Beijing last chance for Olympic glory

Stacey PorterHUNDREDS of young athletes across the region have had their Olympic dreams shattered with the shock axing of softball and baseball after the Beijing Games in 2008.

For Tamworth Olympian Stacey Porter, pictured left, it means she will have just one more chance for Olympic glory after her outstanding silver medal performance in Athens last year.

Infielder Stacey was the only player in the Olympics to score against the powerhouse US team, claiming Australia’s solitary consolation run in their 5-1 final defeat.

The 22-year-old is currently in Canada where her team recently won the Canada Cup.

But her mother Robyn said her daughter was shocked and disappointed at the decision, taken by the International Olympic Committee on Sunday.

She said it was sad that the glory of competing at the Olympics was to come to an end for girls like Stacey, who described the event as


“She must really concentrate on Beijing because, sadly, it will be the last chance her and so many of the players get to possibly play at that level,” said Robyn, a scoring co-ordinator for Tamworth Baseball Association.

“Myself and my husband travelled to Athens last year and the presentation of the competitors’ jackets to each player was just incredible. Stacey told me it was the best feeling to be acknowledged with her peers looking on.”

But Robyn urged softballers and their supporters to remain committed to development programs at the grass roots level to ensure the sport continued to thrive.

“With no funding coming from the Australian Olympic Committee, softball groups will definitely feel the pinch,” she said.

“But we will continue to organise softball programs in our local Tamworth area.”

One of the rising stars of the softball circuit, 16-year-old Tamworth player Ali Douglas, saw her aspirations to compete at the highest level crushed upon hearing the news.

But she said she was not deterred in her goal to one day represent Australia.

“I was very disappointed when I heard the news, especially since Australia is just starting to become competitive with the USA,” Ali said. “But I think if someone loves the sport they will continue to play.”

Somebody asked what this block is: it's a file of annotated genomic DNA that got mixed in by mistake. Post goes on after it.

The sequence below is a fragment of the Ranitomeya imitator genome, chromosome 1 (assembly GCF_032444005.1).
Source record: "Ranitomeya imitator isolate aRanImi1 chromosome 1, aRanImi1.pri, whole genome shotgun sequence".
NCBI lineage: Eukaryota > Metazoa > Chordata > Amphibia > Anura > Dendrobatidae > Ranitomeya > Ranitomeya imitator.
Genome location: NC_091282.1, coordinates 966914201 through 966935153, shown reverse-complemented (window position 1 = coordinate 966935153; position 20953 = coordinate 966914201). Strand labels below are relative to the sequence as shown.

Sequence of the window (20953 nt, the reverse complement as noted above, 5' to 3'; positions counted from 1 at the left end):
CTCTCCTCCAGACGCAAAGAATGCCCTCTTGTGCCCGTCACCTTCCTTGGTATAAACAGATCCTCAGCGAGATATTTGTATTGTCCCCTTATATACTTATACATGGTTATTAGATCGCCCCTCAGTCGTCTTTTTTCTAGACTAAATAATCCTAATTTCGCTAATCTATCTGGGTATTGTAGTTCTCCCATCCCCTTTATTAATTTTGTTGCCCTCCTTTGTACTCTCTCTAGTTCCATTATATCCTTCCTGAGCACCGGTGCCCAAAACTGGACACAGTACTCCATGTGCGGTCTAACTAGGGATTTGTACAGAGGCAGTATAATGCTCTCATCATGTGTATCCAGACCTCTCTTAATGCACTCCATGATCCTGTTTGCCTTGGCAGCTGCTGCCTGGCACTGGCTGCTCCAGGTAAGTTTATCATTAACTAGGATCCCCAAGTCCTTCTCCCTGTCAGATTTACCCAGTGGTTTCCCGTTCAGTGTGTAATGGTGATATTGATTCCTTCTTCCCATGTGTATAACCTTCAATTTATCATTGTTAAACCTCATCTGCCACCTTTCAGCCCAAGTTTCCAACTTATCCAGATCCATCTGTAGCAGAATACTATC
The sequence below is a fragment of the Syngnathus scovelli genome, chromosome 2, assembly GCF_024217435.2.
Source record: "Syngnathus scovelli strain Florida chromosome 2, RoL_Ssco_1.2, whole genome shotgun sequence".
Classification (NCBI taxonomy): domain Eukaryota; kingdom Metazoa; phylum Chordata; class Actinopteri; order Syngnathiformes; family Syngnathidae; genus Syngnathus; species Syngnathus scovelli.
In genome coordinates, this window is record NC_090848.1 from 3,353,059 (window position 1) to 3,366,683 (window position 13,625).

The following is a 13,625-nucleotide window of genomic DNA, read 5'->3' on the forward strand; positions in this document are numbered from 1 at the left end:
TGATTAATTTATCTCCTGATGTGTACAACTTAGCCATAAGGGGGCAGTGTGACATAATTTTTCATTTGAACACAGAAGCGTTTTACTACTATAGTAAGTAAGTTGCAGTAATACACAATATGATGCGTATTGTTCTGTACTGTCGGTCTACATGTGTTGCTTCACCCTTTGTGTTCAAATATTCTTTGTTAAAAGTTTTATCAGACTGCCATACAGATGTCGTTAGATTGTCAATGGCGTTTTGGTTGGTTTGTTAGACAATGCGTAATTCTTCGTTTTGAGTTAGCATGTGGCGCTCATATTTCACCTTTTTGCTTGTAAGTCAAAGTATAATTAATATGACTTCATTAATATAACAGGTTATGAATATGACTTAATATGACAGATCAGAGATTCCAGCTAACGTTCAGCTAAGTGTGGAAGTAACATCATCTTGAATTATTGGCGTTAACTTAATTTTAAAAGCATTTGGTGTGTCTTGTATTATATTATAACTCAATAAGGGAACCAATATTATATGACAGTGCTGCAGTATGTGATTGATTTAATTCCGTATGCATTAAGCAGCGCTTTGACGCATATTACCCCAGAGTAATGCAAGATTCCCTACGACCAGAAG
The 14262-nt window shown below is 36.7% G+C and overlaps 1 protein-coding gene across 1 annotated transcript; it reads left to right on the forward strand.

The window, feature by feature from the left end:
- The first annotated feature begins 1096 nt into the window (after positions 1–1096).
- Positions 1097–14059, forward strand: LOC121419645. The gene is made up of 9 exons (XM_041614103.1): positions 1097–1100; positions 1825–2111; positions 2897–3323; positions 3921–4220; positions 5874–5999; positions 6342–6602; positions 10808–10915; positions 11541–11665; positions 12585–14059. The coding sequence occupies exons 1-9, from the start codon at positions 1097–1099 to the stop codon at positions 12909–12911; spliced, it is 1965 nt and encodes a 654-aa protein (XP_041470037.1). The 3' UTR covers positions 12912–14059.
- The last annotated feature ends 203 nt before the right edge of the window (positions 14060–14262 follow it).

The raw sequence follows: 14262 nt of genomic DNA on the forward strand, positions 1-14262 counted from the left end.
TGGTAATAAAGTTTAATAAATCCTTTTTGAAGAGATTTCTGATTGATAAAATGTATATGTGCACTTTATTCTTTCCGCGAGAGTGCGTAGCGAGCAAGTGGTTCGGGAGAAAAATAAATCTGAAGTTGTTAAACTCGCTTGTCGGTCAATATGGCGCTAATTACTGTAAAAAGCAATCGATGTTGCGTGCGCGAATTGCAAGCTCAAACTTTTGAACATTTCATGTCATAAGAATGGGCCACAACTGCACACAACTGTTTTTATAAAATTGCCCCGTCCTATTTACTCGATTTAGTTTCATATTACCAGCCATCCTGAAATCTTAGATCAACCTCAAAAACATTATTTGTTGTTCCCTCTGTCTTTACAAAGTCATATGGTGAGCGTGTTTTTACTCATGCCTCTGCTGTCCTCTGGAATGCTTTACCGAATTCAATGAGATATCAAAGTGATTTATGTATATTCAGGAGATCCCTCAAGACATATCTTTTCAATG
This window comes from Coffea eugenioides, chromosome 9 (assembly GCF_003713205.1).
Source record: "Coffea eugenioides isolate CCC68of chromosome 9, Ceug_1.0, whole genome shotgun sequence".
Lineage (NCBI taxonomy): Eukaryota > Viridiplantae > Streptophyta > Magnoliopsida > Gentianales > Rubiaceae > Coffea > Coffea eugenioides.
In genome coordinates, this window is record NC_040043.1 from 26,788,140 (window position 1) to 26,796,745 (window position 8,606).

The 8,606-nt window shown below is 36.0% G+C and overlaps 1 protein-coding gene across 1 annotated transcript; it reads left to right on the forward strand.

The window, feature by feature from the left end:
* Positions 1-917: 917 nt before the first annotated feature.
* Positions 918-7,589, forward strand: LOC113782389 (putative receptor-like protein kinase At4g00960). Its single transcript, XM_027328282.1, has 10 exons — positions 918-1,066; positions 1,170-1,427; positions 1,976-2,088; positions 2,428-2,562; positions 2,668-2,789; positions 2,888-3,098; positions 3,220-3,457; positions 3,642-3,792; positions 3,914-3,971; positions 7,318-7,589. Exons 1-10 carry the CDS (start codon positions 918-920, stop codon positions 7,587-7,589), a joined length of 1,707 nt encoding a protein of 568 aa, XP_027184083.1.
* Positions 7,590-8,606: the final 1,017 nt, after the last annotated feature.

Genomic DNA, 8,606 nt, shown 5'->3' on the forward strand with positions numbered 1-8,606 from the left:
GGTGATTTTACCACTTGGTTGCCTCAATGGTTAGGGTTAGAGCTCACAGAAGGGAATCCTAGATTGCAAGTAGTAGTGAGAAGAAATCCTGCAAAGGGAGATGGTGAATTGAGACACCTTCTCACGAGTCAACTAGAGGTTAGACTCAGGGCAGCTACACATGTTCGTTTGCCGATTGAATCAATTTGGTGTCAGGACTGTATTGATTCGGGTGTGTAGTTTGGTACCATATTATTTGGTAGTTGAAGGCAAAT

Tamworth’s softball community remained hopeful that national and state championships would provide enough incentive for the city’s 500 players to aim high.

Tamworth’s baseballers were also pragmatic after the decision, having seen their national team also claim silver in Athens. Like their softball counterparts, they too defied the odds to reach the final before losing 6-2 to Cuba.

And while president of the Tamworth Baseball Association John Carter said he was upset that baseball would no longer be included in the Olympics, he remained optimistic about the future.

“We are obviously disappointed but expect the arrival of the World Baseball Classic competition next year to be well received,” he said.

The Series will begin on March 3 and will be what some are predicting an alternative to the Olympic Games for baseball players.

“The Olympics essentially provides a world stage for the players and this new competition will also do just that,” Mr Carter said.

Of the 600 junior and senior baseball players in the Tamworth region, Mr Carter said many had played at state and national level since the 1970s.

“I just hope these competitions continue to develop and attract our young players. It’s nice to have the Olympics as a goal, but it’s not the be all and end all of our sport,” Mr Carter said.

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